Founders Greg Gamble and Philippe van der Merwe.
Founders Greg Gamble and Philippe van der Merwe.
Image: Supplied

Mention Tonic and those who follow or work in design will make a mental link to the brand’s growing collection of contemporary furniture or to their revolutionary design of our airport SLOW Lounges. Founders Greg Gamble and Philippe van der Merwe have made their mark on the South African design landscape. They recently re-opened their Kramerville showroom, after a major expansion, showing off their new furniture collection and toasting two decades of premium design with a soiree.

Take us back to where it all started.

Van der Merwe: Having worked at separate businesses, we were getting close to 30 (years old) and had itchy feet. We happened to be free at the same time and thought, “Let’s do this.” It’s a lot harder than that in reality! (Laughs.) But we were lucky from day one - we had work. The challenge was trying to position ourselves in the right place.

How so?

Gamble: We started out in about 1999 as Fresh Design and began with the fit-out of News Café; Mimo’s followed on from that, so we spent our lives working in malls and casinos and getting referrals to do more of the same work. It wasn’t where we had actually wanted to position ourselves.

Tonic Design Studio.
Tonic Design Studio.
Image: Supplied
Tonic Design Studio.
Tonic Design Studio.
Image: Supplied

Van der Merwe: We realised that you only get the work that you put out - restaurant design got us more restaurant design.

What changed that?

Gamble: We had split from Fresh Design and had been working out of a tiny little studio at the back of the Dunkeld Centre as Tonic. We decided to design a small range of furniture and put it into our window. At the same time, we took a 3x3 stand at Rooms on View, which gained us our first residential project.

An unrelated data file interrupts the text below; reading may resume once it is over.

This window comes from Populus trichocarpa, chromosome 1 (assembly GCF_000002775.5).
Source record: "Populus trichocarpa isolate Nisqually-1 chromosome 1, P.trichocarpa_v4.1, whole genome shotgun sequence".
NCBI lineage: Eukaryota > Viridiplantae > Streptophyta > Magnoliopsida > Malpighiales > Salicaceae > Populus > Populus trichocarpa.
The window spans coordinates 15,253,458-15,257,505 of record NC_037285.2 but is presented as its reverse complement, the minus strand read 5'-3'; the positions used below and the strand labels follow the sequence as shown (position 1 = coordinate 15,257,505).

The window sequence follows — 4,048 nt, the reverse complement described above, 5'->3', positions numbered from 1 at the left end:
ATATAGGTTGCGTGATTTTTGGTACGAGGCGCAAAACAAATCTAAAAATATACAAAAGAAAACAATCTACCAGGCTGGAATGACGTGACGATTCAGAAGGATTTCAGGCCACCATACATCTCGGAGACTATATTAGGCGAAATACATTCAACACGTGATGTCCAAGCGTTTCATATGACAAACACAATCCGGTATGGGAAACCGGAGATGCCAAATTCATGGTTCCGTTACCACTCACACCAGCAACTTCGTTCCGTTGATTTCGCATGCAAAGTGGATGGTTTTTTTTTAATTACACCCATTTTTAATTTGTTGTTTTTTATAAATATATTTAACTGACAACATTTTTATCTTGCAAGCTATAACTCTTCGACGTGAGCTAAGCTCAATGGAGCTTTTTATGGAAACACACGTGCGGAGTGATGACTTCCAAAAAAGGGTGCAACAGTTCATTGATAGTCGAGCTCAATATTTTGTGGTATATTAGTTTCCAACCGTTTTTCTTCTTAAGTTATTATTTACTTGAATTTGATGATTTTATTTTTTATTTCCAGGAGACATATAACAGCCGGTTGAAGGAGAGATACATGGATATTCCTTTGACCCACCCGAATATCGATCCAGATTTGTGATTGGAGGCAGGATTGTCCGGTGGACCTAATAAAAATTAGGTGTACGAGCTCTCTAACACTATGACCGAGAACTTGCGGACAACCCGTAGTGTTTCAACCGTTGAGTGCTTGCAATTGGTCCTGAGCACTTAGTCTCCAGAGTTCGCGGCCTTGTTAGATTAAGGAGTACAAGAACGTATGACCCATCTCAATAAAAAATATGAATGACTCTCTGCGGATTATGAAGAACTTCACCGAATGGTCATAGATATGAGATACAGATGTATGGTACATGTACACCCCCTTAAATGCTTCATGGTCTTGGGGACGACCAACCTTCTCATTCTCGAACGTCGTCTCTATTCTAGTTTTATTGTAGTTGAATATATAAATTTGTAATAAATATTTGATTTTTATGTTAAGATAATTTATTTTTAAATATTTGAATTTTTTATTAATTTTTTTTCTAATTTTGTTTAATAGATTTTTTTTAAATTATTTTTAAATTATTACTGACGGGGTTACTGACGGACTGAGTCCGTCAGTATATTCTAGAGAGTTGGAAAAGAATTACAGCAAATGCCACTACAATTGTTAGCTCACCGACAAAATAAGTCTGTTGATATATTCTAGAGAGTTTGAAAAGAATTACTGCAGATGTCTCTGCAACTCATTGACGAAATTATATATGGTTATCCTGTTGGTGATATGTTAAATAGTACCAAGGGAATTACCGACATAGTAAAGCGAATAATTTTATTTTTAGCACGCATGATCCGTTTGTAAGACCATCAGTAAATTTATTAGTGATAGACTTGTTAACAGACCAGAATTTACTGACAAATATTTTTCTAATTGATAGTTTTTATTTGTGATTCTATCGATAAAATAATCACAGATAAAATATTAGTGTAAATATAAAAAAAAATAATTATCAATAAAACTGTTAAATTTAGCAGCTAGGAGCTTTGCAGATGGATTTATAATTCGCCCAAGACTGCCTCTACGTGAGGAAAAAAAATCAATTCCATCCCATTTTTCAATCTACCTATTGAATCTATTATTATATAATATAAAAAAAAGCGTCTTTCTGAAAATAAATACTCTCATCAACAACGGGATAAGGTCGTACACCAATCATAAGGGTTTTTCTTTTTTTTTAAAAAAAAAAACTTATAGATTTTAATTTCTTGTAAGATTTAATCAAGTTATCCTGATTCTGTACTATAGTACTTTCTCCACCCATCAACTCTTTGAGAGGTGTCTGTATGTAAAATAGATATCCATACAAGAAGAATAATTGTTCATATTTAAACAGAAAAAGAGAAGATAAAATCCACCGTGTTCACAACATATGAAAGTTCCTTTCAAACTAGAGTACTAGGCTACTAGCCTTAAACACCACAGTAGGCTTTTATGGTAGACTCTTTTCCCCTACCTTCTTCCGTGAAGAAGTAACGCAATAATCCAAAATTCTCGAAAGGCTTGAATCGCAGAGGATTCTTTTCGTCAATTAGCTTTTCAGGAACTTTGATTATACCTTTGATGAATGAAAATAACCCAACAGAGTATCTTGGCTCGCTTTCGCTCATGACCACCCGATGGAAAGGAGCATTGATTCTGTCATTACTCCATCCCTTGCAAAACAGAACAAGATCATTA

What did the design landscape look like at that time?

Tonic Design Studio.
Tonic Design Studio.
Image: Supplied

Van der Merwe: It was a period where there wasn’t a lot of local design but rather copies of iconic original designs. There was one tier of product available; everything else local was very commercial. Our annual pilgrimage back then was to Sean Weldon’s Innovation in Cape Town, which was one of the most outstanding shops, with a lot of Memphis furniture and European classics in it.

How did you want to add to that design offering?

Gamble: We wanted to break the mould. From the very beginning we wanted to create really beautiful, handcrafted furniture, designed and considered with the intention of it being timeless. If I think back to what we had on that Rooms on View stand … we still have a few of those first pieces in our showroom and use them in projects, which speaks to their longevity.

Tell me about your latest furniture collection.

Gamble: When we sat down and thought about our new pieces, we decided we wanted to use materials we haven’t used before, rather than brass, walnut and oak. Why weren’t we using them? In the early ‘90s everything was in beech veneer ... and then it all stopped. Then stainless steel was big and now it’s just black steel, brass and copper. So, among other unexpected materials, we have included stainless steel in our collection, which may take a few years to start to sell but it should become popular again.

Tonic Design Studio.
Tonic Design Studio.
Image: Supplied
Tonic Design Studio.
Tonic Design Studio.
Image: Supplied

Long-term goals?

Van der Merwe: We want to get the brand out there beyond Johannesburg, to grow our presence in Cape Town and, after we have established that, we’ll look to penetrate the overseas market. 

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